Just before convicted rapist Bobby Joe Knight’s scheduled release from prison in 2004 after serving a 20-year sentence, the state filed a civil petition against him under California’s Sexually Violent Predator Act (SVPA), Cal. Welf. & Inst. Code §§ 6600, et seq. The Los Angeles County Superior Court ordered that Knight be held in a secure facility pending trial.
Knight remained in custody, as no effort was made to bring the state’s petition against him to trial. Incredibly, between 2004 and 2009, Knight’s counsel requested (or stipulated to) continuances of the case. Not content with the quality of his representation – being deprived of one’s liberty indefinitely, without due process of law, can be frustrating – Knight repeatedly requested that he be appointed new counsel.
Exasperated, he filed a habeas corpus petition in state court in April 2009, claiming that his lengthy detention was unconstitutional. The petition was denied, and Knight’s counsel and the government agreed to still more continuances.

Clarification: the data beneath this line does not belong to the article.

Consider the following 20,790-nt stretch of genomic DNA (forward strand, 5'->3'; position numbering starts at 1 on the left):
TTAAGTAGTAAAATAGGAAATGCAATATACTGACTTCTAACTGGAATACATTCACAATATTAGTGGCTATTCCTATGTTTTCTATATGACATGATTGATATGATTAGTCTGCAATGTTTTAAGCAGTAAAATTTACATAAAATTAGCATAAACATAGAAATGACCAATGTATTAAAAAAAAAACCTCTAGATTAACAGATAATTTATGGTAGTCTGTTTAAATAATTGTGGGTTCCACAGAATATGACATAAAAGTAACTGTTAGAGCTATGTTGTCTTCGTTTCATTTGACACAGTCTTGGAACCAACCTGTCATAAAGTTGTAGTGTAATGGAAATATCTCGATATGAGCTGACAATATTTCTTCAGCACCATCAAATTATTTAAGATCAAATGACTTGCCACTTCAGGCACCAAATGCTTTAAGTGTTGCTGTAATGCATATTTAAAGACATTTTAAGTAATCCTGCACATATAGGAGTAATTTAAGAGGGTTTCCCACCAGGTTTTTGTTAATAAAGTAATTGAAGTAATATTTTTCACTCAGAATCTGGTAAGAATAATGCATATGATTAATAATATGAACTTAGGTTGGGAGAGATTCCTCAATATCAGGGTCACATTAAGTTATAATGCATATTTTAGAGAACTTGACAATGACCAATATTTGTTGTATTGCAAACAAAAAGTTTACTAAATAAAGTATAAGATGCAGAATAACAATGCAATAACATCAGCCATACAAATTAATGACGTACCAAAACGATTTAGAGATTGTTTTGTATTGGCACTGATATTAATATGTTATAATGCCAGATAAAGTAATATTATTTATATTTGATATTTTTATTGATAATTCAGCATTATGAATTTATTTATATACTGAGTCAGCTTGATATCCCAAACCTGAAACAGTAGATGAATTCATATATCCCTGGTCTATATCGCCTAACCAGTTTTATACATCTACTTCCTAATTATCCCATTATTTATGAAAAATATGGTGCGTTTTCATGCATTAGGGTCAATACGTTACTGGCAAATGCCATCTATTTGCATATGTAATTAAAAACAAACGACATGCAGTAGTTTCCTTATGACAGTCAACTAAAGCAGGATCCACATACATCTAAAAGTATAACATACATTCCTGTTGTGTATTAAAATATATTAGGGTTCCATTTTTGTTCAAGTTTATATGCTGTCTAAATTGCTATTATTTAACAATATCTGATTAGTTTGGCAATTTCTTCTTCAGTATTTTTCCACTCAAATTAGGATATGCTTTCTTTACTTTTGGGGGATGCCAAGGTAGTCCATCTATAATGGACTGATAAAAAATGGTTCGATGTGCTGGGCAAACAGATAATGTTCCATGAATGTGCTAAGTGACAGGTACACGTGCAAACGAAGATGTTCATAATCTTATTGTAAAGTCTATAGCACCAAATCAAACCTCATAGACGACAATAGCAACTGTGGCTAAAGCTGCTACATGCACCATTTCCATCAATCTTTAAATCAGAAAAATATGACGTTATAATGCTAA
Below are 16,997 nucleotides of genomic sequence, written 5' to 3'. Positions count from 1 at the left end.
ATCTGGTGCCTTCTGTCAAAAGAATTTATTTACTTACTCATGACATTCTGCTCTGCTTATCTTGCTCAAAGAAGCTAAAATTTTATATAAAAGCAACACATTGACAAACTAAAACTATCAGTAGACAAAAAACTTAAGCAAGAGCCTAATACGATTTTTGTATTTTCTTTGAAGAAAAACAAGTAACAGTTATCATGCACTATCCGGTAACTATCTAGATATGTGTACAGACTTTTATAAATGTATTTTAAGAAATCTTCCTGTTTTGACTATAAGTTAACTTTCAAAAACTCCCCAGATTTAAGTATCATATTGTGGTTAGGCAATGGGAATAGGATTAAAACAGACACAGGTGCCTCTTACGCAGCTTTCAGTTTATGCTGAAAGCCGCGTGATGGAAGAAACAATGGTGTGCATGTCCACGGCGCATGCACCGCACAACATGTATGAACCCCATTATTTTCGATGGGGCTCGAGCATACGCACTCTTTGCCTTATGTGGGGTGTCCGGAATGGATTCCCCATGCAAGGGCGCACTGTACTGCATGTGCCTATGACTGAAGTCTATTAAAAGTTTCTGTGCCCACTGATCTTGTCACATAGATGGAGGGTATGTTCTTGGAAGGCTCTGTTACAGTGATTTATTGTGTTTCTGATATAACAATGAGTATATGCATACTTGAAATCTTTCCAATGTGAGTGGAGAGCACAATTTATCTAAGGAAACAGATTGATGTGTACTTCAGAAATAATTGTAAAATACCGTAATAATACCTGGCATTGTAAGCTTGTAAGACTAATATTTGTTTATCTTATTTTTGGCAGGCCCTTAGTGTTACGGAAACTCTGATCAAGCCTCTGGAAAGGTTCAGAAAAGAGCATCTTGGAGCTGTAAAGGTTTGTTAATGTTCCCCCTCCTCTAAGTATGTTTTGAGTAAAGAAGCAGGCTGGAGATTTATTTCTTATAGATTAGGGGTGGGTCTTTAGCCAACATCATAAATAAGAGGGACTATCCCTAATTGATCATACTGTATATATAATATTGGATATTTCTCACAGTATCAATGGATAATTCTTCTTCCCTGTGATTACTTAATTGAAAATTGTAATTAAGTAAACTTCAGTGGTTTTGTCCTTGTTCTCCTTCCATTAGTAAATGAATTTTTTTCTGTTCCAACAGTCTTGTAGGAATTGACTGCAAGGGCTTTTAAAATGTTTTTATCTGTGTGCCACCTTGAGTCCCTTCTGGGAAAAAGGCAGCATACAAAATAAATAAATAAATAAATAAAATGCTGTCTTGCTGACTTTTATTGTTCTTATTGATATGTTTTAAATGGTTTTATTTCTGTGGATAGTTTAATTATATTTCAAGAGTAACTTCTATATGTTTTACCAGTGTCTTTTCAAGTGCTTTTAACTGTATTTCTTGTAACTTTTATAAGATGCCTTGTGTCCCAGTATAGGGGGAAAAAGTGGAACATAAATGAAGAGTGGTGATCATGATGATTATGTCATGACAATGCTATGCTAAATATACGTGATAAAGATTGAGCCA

In December 2009, Knight filed for habeas relief in federal court. [PLN readers should note that Knight’s habeas petition was brought under 28 U.S.C. § 2241 and thus not subject to the demanding restrictions of AEDPA]. The district court dismissed the petition, concluding that because Knight was challenging ongoing state civil commitment proceedings, it could refuse to hear his case under the doctrine of abstention espoused by the Supreme Court in Younger v. Harris, 401 U.S. 37 (1971).
The Ninth Circuit reversed, holding that Knight’s SVPA civil commitment proceedings were not ongoing, and thus Younger abstention did not apply. “Knight’s SVPA petition proceedings were not ‘ongoing,’ except in name only, when he filed his federal habeas petition,” the Court of Appeals wrote.
The case was remanded to the district court with instructions to issue a conditional writ of habeas corpus requiring the state to try Knight within 90 days or release him and dismiss the SVPA petition. See: Knight v. Ahlin, 709 F.3d 1296 (9th Cir. 2013).
However, while motions for rehearing and rehearing en banc were pending following the Ninth Circuit’s decision, the parties filed a joint motion to dismiss. Accordingly, the appellate court dismissed Knight’s appeal, vacated its original decision and remanded the case with instructions to dismiss. The earlier ruling can not be cited as precedent. See: Knight v. Ahlin, 714 F.3d 1117 (9th Cir. 2013).
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